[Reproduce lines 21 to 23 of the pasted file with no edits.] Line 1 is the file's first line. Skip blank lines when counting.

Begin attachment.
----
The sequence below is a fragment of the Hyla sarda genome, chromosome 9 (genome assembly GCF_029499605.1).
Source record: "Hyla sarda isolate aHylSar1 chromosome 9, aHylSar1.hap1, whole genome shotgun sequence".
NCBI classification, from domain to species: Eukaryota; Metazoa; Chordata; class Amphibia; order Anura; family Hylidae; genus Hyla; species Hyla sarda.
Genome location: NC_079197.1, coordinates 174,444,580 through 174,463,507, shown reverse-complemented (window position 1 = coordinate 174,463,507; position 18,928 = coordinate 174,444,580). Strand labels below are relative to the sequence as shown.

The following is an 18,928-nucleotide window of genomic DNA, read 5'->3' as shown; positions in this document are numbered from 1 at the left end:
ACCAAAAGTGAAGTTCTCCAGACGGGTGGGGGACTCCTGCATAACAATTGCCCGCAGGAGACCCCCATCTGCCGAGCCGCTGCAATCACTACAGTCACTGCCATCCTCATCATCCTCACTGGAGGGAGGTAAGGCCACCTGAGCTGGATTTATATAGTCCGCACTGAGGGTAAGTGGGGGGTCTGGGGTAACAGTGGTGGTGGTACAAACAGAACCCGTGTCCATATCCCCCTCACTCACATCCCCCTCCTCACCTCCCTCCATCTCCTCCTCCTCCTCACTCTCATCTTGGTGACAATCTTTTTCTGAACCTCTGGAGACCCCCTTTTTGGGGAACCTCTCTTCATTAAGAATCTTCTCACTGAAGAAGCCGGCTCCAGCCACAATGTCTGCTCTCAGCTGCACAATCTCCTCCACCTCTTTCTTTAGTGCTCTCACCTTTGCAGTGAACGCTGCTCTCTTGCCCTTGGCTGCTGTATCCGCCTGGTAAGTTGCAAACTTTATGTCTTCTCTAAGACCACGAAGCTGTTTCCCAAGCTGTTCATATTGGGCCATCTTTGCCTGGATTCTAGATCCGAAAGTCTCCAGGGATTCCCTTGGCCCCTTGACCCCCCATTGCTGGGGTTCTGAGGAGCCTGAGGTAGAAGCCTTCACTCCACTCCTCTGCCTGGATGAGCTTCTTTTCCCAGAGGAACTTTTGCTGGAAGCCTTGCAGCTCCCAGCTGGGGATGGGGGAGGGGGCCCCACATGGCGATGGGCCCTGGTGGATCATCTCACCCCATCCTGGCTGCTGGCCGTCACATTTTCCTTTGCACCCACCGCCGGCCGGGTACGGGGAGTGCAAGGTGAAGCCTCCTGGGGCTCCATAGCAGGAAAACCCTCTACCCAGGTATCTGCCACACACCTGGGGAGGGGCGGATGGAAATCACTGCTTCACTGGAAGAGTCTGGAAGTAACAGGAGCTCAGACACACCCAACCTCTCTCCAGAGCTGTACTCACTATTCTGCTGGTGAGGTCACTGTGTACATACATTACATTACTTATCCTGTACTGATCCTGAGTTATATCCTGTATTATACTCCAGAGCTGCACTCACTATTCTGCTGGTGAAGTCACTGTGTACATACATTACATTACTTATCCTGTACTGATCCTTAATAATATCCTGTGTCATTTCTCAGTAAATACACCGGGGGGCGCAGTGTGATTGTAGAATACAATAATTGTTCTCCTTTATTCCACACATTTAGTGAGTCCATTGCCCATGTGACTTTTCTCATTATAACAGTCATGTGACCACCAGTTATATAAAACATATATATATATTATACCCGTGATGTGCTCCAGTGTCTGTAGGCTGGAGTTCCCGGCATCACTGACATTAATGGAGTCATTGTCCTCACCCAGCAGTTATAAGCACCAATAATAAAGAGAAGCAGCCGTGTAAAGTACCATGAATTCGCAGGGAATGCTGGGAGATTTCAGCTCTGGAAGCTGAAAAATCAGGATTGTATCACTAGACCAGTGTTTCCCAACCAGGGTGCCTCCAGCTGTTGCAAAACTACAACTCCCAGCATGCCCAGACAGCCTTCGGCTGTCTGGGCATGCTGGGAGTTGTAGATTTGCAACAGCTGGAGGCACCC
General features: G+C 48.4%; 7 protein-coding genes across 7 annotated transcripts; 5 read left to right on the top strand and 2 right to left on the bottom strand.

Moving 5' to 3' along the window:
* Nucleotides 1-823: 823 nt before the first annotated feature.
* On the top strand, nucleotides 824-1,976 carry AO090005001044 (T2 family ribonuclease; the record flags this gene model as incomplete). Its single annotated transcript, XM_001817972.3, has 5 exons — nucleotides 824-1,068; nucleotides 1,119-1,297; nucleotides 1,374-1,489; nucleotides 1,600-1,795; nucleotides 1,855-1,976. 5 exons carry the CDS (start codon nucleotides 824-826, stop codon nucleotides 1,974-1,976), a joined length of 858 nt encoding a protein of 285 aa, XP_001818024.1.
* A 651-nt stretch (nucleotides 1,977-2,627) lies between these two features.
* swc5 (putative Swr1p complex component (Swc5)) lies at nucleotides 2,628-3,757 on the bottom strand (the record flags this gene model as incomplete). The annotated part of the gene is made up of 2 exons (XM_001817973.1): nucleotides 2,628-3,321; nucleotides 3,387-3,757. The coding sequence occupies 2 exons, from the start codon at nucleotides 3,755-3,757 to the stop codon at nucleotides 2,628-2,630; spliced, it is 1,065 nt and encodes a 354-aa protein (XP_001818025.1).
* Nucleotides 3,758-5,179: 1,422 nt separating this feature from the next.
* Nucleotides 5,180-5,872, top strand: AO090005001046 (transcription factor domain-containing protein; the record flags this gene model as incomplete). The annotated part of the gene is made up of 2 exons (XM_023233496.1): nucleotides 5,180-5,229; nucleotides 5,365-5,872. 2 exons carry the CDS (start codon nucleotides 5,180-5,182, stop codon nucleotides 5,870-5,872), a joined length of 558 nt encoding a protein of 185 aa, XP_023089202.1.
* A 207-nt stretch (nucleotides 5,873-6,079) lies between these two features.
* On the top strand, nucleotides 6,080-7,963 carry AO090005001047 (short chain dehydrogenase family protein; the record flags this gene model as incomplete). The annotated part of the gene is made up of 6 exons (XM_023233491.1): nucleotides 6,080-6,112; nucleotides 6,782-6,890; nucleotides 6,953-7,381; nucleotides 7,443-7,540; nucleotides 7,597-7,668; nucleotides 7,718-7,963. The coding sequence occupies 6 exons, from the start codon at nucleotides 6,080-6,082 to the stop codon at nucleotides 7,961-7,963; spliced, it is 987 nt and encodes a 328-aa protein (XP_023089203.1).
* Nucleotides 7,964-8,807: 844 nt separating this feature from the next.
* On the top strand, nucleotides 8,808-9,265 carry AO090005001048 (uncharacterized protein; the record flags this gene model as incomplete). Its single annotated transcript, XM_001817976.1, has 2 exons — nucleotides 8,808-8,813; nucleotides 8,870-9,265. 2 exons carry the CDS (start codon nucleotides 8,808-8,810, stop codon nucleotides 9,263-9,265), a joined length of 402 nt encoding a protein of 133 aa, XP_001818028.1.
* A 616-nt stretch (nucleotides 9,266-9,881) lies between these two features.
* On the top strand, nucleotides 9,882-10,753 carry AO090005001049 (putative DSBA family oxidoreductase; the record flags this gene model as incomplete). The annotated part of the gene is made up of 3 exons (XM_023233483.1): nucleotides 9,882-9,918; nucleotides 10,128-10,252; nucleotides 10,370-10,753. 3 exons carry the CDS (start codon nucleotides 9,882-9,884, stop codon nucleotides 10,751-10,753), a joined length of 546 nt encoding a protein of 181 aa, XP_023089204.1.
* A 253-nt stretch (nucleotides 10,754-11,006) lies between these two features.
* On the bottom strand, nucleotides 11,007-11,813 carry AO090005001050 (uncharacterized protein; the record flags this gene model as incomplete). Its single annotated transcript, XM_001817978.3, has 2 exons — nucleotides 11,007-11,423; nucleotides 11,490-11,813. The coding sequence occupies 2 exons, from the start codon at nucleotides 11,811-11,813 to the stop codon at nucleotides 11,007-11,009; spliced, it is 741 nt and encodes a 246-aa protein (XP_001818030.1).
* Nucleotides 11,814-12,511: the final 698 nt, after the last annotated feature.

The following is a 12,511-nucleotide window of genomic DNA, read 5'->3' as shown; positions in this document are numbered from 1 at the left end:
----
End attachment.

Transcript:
* A 253-nt stretch (nucleotides 10,754-11,006) lies between these two features.
* On the bottom strand, nucleotides 11,007-11,813 carry AO090005001050 (uncharacterized protein; the record flags this gene model as incomplete). Its single annotated transcript, XM_001817978.3, has 2 exons — nucleotides 11,007-11,423; nucleotides 11,490-11,813. The coding sequence occupies 2 exons, from the start codon at nucleotides 11,811-11,813 to the stop codon at nucleotides 11,007-11,009; spliced, it is 741 nt and encodes a 246-aa protein (XP_001818030.1).
* Nucleotides 11,814-12,511: the final 698 nt, after the last annotated feature.